When literary censorship is not strictly enforced, self-censorship rushes in

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Understanding literary translation as part of a power game has led to renewed interest in issues of censorship in translation. In an effort to untangle the intricate relations between formal law and (internalized) norms, this essay will focus on voluntary or self-imposed censorship in areas where formal censorship (i.e., legislated law, religious law) is not strictly enforced. It will first briefly describe certain aspects of formal censorship in Israel, then present cases in which the borderline between formal censorship and self-censorship seems blurred. Two particular cases will be examined: one has to do with the attitude of translators towards the use of the words "pig and pork," the other with the Committee established by the Ministry of Education in the 1960s to censor obscenity in literature. These cases will help shed light on the deep roots of self-censorship mechanisms and the reduced need for formal censorship when subordinate groups or individuals feel that working with the consensus is more beneficial than working against it. The case of a book banned in the Orthodox community - and therefore pre-censored for translation - will examine another aspect of censorship, that of the corrective measures applied when voluntary self-censorship is not exercised.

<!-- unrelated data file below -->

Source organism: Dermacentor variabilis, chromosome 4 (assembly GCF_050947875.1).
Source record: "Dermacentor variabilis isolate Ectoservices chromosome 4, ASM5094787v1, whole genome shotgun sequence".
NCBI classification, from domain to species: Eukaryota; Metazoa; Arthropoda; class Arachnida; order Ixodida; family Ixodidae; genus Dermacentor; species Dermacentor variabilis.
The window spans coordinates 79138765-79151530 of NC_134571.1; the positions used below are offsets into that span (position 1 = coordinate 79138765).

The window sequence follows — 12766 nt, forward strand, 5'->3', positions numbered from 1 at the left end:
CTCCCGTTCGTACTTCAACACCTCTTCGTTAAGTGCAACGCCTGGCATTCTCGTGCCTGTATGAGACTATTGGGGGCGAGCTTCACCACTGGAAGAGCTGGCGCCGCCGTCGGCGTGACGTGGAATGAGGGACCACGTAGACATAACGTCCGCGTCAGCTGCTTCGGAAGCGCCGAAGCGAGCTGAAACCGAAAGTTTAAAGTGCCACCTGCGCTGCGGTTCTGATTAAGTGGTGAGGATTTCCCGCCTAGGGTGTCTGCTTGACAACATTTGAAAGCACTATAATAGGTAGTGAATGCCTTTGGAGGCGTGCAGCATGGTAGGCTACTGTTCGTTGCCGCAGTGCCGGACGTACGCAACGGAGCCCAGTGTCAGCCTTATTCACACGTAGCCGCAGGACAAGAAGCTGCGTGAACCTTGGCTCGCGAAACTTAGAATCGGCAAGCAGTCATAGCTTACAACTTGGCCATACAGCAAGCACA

Original languageEnglish
Pages (from-to)133-166
Number of pages34
JournalTTR: Traduction, Terminologie et Redaction
Issue number2
StatePublished - 2010


  • (self-)censorship
  • Hegemony
  • Mainstream/periphery
  • Obscenity
  • Pig/pork
  • Reviewers


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